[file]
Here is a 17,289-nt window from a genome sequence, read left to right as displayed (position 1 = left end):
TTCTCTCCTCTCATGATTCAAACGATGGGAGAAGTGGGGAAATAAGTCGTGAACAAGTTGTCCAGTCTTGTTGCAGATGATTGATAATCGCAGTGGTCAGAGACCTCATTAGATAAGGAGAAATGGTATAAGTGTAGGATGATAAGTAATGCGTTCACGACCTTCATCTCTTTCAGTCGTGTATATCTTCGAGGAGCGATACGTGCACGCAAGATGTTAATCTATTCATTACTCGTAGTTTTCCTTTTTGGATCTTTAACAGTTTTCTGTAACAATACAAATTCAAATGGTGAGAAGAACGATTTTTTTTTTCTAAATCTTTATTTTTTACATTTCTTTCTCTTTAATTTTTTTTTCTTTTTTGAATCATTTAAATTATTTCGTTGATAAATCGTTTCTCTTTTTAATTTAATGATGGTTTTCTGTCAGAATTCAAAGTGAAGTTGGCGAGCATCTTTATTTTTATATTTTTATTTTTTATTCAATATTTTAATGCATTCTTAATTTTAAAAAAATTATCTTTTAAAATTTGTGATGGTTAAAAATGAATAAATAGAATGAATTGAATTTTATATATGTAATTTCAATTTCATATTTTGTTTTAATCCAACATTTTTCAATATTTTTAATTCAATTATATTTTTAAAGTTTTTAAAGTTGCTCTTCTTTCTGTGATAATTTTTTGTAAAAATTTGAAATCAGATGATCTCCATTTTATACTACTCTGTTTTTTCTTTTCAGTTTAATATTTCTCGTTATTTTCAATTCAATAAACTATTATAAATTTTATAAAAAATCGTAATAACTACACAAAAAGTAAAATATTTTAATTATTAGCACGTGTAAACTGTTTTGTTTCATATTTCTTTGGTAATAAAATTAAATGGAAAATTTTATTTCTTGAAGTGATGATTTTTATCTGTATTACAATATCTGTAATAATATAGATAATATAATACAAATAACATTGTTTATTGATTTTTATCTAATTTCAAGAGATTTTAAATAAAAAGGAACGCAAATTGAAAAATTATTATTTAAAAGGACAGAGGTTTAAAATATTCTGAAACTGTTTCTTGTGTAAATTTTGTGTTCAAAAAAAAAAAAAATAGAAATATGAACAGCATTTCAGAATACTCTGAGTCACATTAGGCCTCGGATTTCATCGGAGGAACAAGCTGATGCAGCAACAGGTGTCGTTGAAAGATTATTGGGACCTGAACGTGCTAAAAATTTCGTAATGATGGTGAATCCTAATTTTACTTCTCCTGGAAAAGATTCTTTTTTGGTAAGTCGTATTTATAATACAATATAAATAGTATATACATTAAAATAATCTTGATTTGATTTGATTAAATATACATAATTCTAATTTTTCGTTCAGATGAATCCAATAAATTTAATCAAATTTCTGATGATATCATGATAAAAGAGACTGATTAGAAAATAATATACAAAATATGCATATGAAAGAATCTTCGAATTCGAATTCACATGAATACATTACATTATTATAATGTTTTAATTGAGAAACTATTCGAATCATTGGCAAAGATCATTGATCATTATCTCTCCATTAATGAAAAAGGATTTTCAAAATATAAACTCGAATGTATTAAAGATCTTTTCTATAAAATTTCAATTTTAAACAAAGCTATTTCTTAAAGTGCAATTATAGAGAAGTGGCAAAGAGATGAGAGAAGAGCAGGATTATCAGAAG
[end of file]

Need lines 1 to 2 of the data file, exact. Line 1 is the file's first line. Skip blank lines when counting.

Here is a 17,289-nt window from a genome sequence, read left to right as displayed (position 1 = left end):
TTCTCTCCTCTCATGATTCAAACGATGGGAGAAGTGGGGAAATAAGTCGTGAACAAGTTGTCCAGTCTTGTTGCAGATGATTGATAATCGCAGTGGTCAGAGACCTCATTAGATAAGGAGAAATGGTATAAGTGTAGGATGATAAGTAATGCGTTCACGACCTTCATCTCTTTCAGTCGTGTATATCTTCGAGGAGCGATACGTGCACGCAAGATGTTAATCTATTCATTACTCGTAGTTTTCCTTTTTGGATCTTTAACAGTTTTCTGTAACAATACAAATTCAAATGGTGAGAAGAACGATTTTTTTTTTCTAAATCTTTATTTTTTACATTTCTTTCTCTTTAATTTTTTTTTCTTTTTTGAATCATTTAAATTATTTCGTTGATAAATCGTTTCTCTTTTTAATTTAATGATGGTTTTCTGTCAGAATTCAAAGTGAAGTTGGCGAGCATCTTTATTTTTATATTTTTATTTTTTATTCAATATTTTAATGCATTCTTAATTTTAAAAAAATTATCTTTTAAAATTTGTGATGGTTAAAAATGAATAAATAGAATGAATTGAATTTTATATATGTAATTTCAATTTCATATTTTGTTTTAATCCAACATTTTTCAATATTTTTAATTCAATTATATTTTTAAAGTTTTTAAAGTTGCTCTTCTTTCTGTGATAATTTTTTGTAAAAATTTGAAATCAGATGATCTCCATTTTATACTACTCTGTTTTTTCTTTTCAGTTTAATATTTCTCGTTATTTTCAATTCAATAAACTATTATAAATTTTATAAAAAATCGTAATAACTACACAAAAAGTAAAATATTTTAATTATTAGCACGTGTAAACTGTTTTGTTTCATATTTCTTTGGTAATAAAATTAAATGGAAAATTTTATTTCTTGAAGTGATGATTTTTATCTGTATTACAATATCTGTAATAATATAGATAATATAATACAAATAACATTGTTTATTGATTTTTATCTAATTTCAAGAGATTTTAAATAAAAAGGAACGCAAATTGAAAAATTATTATTTAAAAGGACAGAGGTTTAAAATATTCTGAAACTGTTTCTTGTGTAAATTTTGTGTTCAAAAAAAAAAAAAATAGAAATATGAACAGCATTTCAGAATACTCTGAGTCACATTAGGCCTCGGATTTCATCGGAGGAACAAGCTGATGCAGCAACAGGTGTCGTTGAAAGATTATTGGGACCTGAACGTGCTAAAAATTTCGTAATGATGGTGAATCCTAATTTTACTTCTCCTGGAAAAGATTCTTTTTTGGTAAGTCGTATTTATAATACAATATAAATAGTATATACATTAAAATAATCTTGATTTGATTTGATTAAATATACATAATTCTAATTTTTCGTTCAGATGAATCCAATAAATTTAATCAAATTTCTGATGATATCATGATAAAAGAGACTGATTAGAAAATAATATACAAAATATGCATATGAAAGAATCTTCGAATTCGAATTCACATGAATACATTACATTATTATAATGTTTTAATTGAGAAACTATTCGAATCATTGGCAAAGATCATTGATCATTATCTCTCCATTAATGAAAAAGGATTTTCAAAATATAAACTCGAATGTATTAAAGATCTTTTCTATAAAATTTCAATTTTAAACAAAGCTATTTCTTAAAGTGCAATTATAGAGAAGTGGCAAAGAGATGAGAGAAGAGCAGGATTATCAGAAG